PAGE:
Don’t argue, “But you are home!” For one thing, the “home” being spoken of may not be the same place you’re thinking of.
Hear “home” as a feeling you need to read. When people with mid- or late-stage dementia who live in a facility or are hospitalized say, “I want to go home,” what they’re really saying is, “I’m uneasy,” or “I’m scared.”
Don’t be overly distressed. Hearing “I want to go home” can provoke lots of emotions in family members: Worry that “she hates it here.” Guilt at having placed her there. But remember that by mid-stage Alzheimer’s, the person is not very capable of manipulating you, if for no other reason than within a short time they will have forgotten what was said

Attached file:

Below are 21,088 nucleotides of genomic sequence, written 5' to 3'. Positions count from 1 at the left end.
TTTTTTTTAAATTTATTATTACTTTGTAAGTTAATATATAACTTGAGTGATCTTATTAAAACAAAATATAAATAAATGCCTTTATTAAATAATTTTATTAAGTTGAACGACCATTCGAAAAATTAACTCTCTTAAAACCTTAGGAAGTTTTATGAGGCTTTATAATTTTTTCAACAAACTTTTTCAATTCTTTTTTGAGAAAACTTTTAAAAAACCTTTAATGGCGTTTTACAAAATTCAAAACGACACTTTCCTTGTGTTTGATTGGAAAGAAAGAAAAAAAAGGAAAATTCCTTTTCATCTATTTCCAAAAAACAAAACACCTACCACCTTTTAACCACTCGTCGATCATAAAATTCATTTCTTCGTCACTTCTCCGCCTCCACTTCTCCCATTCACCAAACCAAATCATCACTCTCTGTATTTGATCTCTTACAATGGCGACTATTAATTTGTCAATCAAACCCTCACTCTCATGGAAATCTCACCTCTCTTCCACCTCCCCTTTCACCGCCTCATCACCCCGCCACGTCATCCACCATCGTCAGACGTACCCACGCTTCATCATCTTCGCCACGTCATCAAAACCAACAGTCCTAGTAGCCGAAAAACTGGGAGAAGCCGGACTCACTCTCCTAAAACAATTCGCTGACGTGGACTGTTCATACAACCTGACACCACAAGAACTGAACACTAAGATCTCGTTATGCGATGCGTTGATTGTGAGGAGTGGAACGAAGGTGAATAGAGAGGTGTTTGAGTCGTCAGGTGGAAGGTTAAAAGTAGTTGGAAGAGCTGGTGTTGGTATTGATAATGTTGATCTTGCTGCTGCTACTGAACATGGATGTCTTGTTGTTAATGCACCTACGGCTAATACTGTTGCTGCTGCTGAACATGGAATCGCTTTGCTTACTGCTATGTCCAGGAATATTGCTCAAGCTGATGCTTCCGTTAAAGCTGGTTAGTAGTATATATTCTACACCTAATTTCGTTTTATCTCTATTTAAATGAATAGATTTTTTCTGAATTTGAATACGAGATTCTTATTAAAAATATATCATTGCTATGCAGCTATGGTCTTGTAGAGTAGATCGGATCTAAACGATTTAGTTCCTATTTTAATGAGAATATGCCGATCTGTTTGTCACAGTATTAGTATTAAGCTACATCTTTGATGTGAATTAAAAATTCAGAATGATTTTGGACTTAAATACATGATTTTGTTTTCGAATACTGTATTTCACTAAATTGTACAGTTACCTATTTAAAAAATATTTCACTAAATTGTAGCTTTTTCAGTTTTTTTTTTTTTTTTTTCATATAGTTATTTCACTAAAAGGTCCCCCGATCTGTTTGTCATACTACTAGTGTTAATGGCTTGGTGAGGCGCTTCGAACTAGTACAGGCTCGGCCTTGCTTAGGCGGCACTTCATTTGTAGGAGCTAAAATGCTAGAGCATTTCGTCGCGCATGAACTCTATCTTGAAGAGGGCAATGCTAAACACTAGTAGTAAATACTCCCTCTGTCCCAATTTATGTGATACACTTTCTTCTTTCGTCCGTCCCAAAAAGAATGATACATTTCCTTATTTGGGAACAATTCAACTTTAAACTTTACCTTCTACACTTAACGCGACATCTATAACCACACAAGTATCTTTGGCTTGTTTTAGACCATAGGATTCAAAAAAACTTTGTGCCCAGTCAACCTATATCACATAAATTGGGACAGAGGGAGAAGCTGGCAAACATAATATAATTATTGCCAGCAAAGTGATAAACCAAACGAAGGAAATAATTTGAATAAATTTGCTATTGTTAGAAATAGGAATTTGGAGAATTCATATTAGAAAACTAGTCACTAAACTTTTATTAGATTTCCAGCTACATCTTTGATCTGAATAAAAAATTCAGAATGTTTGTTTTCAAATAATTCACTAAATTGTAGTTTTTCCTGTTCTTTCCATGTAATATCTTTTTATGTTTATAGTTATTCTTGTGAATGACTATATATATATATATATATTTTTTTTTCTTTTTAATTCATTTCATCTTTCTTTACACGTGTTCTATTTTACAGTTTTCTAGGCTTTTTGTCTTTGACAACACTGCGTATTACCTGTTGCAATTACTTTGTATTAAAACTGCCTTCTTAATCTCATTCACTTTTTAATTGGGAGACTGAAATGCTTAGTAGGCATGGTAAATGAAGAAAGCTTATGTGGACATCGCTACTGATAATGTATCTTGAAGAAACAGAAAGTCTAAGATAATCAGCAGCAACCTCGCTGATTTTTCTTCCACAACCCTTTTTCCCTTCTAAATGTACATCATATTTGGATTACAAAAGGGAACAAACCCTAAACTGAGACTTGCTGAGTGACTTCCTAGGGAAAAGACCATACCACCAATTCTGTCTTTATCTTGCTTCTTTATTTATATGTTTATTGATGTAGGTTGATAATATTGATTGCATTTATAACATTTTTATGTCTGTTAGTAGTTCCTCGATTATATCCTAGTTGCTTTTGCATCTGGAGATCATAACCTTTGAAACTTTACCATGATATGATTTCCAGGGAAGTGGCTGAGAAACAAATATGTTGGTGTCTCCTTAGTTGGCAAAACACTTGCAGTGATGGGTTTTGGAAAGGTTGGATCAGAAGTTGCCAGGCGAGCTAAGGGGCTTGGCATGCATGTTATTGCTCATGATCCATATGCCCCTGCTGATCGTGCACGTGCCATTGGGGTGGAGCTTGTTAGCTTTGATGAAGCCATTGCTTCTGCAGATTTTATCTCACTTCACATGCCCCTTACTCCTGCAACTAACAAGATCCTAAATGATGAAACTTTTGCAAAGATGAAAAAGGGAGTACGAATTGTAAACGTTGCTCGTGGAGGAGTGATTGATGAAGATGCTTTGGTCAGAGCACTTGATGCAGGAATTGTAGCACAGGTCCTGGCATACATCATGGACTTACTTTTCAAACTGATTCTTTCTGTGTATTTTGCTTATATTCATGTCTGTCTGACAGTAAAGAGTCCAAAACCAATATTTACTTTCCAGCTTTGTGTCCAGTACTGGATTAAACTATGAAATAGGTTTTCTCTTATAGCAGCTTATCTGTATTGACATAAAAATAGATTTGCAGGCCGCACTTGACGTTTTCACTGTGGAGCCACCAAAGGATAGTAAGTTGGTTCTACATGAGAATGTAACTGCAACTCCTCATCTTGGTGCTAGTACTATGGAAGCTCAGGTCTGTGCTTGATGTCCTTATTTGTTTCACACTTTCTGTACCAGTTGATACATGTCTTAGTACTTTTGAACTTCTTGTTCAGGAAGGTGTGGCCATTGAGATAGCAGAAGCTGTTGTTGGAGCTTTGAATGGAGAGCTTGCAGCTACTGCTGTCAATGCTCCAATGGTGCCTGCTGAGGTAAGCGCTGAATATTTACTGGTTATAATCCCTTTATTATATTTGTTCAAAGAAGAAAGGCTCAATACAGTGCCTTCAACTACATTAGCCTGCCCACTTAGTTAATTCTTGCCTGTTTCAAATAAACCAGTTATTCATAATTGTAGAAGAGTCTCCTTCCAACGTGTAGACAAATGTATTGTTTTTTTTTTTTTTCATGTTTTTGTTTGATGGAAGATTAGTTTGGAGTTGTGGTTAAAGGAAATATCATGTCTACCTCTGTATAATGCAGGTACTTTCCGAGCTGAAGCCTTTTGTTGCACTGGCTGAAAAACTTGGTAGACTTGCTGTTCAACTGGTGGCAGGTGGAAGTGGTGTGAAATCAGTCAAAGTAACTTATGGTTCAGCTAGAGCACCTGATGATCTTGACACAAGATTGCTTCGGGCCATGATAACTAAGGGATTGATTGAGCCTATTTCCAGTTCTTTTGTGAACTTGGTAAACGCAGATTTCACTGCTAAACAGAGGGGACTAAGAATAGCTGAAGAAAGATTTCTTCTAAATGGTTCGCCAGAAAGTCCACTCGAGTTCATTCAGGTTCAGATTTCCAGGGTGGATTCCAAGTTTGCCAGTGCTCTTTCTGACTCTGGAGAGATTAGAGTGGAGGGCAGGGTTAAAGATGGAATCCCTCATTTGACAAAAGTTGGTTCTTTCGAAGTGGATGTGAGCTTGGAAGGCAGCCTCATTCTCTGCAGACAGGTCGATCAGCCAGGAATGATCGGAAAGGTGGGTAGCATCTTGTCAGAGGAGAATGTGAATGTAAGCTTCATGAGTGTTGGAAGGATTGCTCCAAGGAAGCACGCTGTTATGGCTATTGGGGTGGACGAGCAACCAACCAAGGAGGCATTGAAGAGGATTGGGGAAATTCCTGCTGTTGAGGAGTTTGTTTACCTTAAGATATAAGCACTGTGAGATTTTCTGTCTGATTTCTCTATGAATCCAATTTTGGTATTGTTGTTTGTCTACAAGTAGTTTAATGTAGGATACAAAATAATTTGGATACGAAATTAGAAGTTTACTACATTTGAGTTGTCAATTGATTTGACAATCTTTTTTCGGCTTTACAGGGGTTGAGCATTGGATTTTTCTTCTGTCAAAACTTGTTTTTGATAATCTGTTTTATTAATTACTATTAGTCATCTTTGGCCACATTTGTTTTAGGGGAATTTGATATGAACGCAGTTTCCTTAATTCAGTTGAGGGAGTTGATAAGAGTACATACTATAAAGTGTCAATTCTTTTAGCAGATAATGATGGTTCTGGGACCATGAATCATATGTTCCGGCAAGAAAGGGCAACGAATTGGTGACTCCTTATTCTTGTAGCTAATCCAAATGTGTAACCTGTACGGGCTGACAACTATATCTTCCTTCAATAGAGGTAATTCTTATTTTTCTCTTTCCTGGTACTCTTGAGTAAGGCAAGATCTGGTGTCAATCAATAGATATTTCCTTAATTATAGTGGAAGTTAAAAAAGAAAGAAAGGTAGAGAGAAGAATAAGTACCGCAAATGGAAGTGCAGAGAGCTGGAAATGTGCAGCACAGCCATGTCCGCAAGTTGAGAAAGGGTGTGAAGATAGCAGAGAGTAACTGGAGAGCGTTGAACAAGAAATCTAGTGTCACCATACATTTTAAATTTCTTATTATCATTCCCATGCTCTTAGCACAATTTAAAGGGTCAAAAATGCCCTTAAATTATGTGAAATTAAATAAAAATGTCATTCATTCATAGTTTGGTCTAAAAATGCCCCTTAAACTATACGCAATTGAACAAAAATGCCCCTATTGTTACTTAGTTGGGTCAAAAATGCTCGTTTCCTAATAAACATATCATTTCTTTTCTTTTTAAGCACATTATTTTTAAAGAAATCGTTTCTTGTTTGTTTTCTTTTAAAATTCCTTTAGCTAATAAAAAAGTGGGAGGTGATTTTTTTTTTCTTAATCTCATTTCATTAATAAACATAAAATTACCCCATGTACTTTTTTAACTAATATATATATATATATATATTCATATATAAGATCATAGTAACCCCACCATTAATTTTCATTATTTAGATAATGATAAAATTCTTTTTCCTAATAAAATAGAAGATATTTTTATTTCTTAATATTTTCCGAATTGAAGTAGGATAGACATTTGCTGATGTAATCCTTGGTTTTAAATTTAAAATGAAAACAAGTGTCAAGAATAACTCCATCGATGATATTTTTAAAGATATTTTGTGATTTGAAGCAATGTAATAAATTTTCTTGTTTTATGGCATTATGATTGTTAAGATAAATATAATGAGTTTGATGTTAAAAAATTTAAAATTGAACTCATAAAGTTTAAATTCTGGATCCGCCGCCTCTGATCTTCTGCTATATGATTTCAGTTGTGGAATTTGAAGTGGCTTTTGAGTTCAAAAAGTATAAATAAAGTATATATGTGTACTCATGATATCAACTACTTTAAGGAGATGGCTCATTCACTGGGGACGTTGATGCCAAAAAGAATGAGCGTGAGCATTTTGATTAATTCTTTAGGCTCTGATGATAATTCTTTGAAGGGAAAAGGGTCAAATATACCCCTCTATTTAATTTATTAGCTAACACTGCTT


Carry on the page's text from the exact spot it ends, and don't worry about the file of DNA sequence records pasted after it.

Go along to get along. Underlying emotional need goes unaddressed. The person grows more distressed—and then is often medicated to calm down.